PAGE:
How we spent our late-winter vacation

For the last couple of years, Jeffrey’s school has started taking the
week of Presidents’ Day off, along with many other schools in the area.
It’s unofficially known as
“Ski Week”, but we’re not very big on skiing (certainly not
downhill!), so we do something else. Two years ago, we put
Jeffrey into the daylong childcare program at the Y, but they don’t
operate on Presidents’ Day itself, and it seemed a shame to use up a vacation day near home.

Last year, we got rained on at Disneyland; Jeffrey would have been happy to go back, but I didn’t want to get near the place so soon after the new California Adventure park opened.

This year, we
considered many choices, none of which
really appealed, and then I suggested, half-jokingly, Las Vegas (I’d
been there once, during Comdex, and thought it was an interesting
place). Much
to my surprise, Diane and Jeffrey thought it was a good idea, so that’s
where we spent last week.

LV Trip map: Courtesy Microsoft Streets and Trips.


We left Sunday morning, bright and early by our standards (10am); we had
hotel reservations in Las Vegas beginning Monday, so we were in no great
hurry. The drive was uneventful, and traffic was light; we had lunch at
Harris Ranch near Coalinga. I
recommend the Tri-Tip — beef is their speciality, and they do a nice
job of it. Jeffrey and Diane had chicken and were not particularly
impressed. We reached Bakersfield at about 3:30 and decided it was too
early to call it a day; the next obvious stopping point was Barstow,
about 130 miles away, so we used the AAA book to pick out a hotel there,
Western Desert Villa Inn
, gave them a call, and made reservations.
We arrived about 6:10, and, after some confusion, got checked into our
room. Our noisy room.

I didn’t do enough research before choosing the hotel; this was one of
the two three-diamond hotels in Barstow, and the price seemed
reasonable, so I went for it.

Barstow map: Courtesy Microsoft Streets and TripsI should have checked their location more
carefully. The AAA book said they were a half-mile from
an exit from I-15, which was true and useful for navigation — what the
book didn’t say was that the hotel was conveniently located between an
uphill grade on I-40 and some very active freight tracks, so that there
was a veritable symphony of engine noises just outside the window.
Fortunately, the room also boasted a noisy heating system, and that
provided a steady roar which masked the sounds from outside. But I was
glad we only were planning to spend one night there.

We found a nice Chinese restaurant nearby, the China Gourmet, and had a
pleasant dinner. Then back to the room, and to bed. And, eventually,
to sleep.


The next morning, we had the continental breakfast (also not
outstanding) and took off at about 9:30. Again, the drive was
uneventful; traffic was heavy coming the other way, as people were
leaving Las Vegas to go home for work on Tuesday. We stopped at the
Nevada Welcome Center in Jean at about 11 and picked up some brochures
and coupons for two free buffets at the nearby Gold Strike
; we were ready to eat, so the buffet seemed like a good idea.
Of course, since there were three of us, we had to pay for one meal, but
that still seemed cheap. It was, but Jeffrey couldn’t find anything to eat, and we wound up feeding
him at Burger King (he got the best meal, too!).

Then we continued onward, visiting the Ethel M Chocolate Factory and
Cactus Garden. I have no pictures of the Chocolate Factory (the tour is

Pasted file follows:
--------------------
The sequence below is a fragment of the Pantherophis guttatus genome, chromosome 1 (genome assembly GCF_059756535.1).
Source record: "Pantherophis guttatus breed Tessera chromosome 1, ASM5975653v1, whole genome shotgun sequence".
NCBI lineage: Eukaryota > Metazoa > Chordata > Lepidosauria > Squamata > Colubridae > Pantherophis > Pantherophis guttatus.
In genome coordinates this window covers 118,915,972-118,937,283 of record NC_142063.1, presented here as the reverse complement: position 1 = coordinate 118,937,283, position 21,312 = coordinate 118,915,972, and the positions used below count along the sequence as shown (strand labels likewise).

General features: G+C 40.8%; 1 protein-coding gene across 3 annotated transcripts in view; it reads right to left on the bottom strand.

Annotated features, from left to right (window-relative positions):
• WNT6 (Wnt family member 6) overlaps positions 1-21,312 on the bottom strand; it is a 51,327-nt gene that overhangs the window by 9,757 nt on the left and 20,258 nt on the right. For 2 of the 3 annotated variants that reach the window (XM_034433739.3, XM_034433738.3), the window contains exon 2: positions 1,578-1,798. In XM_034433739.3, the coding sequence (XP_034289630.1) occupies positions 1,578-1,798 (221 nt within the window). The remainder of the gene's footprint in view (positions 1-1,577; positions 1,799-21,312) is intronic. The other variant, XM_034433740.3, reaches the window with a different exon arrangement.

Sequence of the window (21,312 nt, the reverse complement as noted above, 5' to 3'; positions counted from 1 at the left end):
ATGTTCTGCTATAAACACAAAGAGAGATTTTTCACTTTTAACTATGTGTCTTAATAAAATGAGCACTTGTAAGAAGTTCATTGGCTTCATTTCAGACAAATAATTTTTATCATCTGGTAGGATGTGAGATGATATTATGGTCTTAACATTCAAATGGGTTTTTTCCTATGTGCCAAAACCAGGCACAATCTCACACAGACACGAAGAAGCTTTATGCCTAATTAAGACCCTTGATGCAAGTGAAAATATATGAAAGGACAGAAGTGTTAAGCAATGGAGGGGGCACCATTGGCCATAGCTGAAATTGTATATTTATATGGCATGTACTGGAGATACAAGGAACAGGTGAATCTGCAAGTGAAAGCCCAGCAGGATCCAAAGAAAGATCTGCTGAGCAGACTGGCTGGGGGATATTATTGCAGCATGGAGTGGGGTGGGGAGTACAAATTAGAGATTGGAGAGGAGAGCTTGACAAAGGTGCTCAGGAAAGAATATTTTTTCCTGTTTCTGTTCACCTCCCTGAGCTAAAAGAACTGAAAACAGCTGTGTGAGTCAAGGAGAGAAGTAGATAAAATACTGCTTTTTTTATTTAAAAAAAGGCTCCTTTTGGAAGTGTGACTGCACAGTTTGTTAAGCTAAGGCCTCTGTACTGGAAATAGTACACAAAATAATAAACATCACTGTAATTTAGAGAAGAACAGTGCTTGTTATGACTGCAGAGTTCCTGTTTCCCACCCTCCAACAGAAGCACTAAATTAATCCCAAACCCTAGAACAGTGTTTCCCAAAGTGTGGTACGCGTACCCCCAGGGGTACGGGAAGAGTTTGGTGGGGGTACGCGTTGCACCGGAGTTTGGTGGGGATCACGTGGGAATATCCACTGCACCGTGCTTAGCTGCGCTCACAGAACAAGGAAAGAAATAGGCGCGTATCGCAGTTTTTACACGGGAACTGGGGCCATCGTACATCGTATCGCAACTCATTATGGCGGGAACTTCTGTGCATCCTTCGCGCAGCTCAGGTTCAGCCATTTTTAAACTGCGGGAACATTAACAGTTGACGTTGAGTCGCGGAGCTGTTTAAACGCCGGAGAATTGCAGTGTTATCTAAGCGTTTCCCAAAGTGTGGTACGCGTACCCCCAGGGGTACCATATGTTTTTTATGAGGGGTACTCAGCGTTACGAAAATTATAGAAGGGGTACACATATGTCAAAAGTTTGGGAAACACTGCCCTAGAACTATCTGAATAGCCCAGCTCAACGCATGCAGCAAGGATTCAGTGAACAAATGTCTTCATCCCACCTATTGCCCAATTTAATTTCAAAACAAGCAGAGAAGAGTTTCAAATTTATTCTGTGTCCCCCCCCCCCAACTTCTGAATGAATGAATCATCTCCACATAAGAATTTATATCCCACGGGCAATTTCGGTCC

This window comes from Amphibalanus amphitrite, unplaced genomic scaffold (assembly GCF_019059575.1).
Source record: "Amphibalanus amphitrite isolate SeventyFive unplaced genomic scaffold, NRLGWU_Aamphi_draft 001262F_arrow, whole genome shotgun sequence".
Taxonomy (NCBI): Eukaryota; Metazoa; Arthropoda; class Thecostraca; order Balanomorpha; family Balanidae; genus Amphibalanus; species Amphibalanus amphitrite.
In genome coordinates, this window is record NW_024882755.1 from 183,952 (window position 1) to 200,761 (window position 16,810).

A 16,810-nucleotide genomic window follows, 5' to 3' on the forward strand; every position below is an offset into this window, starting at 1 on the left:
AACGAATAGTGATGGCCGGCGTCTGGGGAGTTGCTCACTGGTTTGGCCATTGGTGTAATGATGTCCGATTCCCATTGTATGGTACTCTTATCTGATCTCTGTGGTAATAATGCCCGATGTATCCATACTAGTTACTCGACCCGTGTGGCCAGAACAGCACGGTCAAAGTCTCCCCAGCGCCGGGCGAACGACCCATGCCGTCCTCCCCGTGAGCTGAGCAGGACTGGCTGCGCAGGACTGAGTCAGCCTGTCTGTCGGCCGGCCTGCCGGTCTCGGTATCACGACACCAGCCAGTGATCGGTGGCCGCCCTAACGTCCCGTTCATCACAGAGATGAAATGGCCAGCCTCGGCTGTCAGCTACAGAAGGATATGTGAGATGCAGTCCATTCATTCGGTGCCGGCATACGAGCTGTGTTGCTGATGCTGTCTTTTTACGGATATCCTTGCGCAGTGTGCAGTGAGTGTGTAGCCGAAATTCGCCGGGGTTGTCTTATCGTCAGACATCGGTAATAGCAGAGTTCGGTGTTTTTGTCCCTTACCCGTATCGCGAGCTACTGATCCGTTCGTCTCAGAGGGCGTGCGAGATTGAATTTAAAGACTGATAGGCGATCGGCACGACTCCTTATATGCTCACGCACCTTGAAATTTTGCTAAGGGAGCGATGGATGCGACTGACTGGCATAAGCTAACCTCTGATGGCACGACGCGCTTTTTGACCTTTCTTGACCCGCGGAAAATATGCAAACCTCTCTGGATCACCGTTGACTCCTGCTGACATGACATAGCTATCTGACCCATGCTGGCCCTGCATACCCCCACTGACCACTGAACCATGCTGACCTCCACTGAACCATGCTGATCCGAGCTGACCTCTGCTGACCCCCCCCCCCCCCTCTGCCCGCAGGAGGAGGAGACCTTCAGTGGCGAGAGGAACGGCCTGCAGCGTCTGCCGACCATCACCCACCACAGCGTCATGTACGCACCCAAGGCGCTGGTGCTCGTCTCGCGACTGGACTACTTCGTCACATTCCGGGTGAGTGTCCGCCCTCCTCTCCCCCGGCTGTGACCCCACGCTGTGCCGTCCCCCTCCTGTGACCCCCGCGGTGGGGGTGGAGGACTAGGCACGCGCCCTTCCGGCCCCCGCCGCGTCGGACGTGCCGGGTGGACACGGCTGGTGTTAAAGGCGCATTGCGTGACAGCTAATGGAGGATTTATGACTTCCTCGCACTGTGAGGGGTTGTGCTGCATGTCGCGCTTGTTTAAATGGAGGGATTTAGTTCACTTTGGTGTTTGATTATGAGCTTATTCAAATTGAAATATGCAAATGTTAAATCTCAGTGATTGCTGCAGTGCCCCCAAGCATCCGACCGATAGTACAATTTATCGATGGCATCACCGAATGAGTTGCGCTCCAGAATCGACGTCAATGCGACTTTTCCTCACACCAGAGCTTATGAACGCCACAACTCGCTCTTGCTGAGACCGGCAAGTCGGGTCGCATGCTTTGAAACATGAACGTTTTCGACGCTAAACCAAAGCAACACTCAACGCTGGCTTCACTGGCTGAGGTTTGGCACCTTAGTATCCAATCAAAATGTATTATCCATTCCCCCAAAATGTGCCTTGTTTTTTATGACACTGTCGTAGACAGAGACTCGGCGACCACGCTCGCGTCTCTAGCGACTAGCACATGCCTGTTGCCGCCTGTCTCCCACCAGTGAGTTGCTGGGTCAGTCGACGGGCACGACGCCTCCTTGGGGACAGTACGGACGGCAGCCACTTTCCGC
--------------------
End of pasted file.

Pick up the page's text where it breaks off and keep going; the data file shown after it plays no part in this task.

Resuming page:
brief; the candy is yummy!), but the Cactus Garden is another story.

Jeffrey at Ethel M: Here’s Jeffrey in the garden.

Teddy Bear Cholla: Unlike teddy bears or challah, this is <b>not</b> something you want to get close to!This stuff (Teddy Bear Cholla) looks tame compared to Jumping Cholla —
I didn’t want to get close enough to the latter to get a picture!

Beaver Tail: We see cacti that look similar to this (Beaver Tail) near us. I don’t
know if it’s the same variety or not; I do know that Prickly Pear
thrives as near as our next-door neighbor’s house.

Boxing Glove: And last, this is a picture of Boxing Glove cacti.

By this time, it was nearly 3, so we went to our hotel, the
St. Tropez All Suite
, to check in and unpack. We’d picked this hotel because it
wasn’t too far from the Strip, had mini-suites with a foldout couch in
the living room for Jeffrey, and didn’t have a casino. Of course,
staying in a non-casino hotel costs more! The room was nice enough,
though the air conditioner in the bedroom didn’t seem to work right, and
they could have used significantly more sound insulation between suites
(we had neighbors on Jeffrey’s side one night; they watched TV until
well after 11, and it was loud enough that he couldn’t sleep in his
room). But it was far better than the hotel in Barstow.

MGM Grand: Our car was usually parked here.  Well, in the parking garage, a short fifteen-minute walk away.We drove down to the MGM Grand and parked, ready to go exploring. We
never quite made it into the hotel; instead, we took the monorail to
Bally’s, got out to the Strip, and started wandering. We had a list of
free shows from the Welcome Center; the closest was the musical
fountains at Bellagio, so we walked over there and were enthralled (and
only slightly dampened). Then, to the Mirage, where we admired the statuary

Buddah Mirage: This is at the Mirage.  I think.White Tiger: After a quick trip
to Treasure Island, we came back to the Mirage for dinner at California
Pizza Kitchen, overlooking the sports book; we spent most of dinner
trying to explain horse racing to Jeffrey, since that’s what they had up
on the big screen.

Falling Pirate: Smoke on the Water: Fire and Water: Then, to the Forum Shops at Caesars Palace
to see the Fountain Show, buy some shoelaces, and go on our first
motion simulator ride of the trip, Race
for Atlantis
, which I thought was only OK — the 3-D effect was
blurry, the story made no sense, and I didn’t feel at all caught up in
the action.

After that, it was back to the room for Jeffrey and Diane, while I found
a grocery store to buy some fruit. And then another grocery store,
because the first one had no cantalope. And back to the room, and to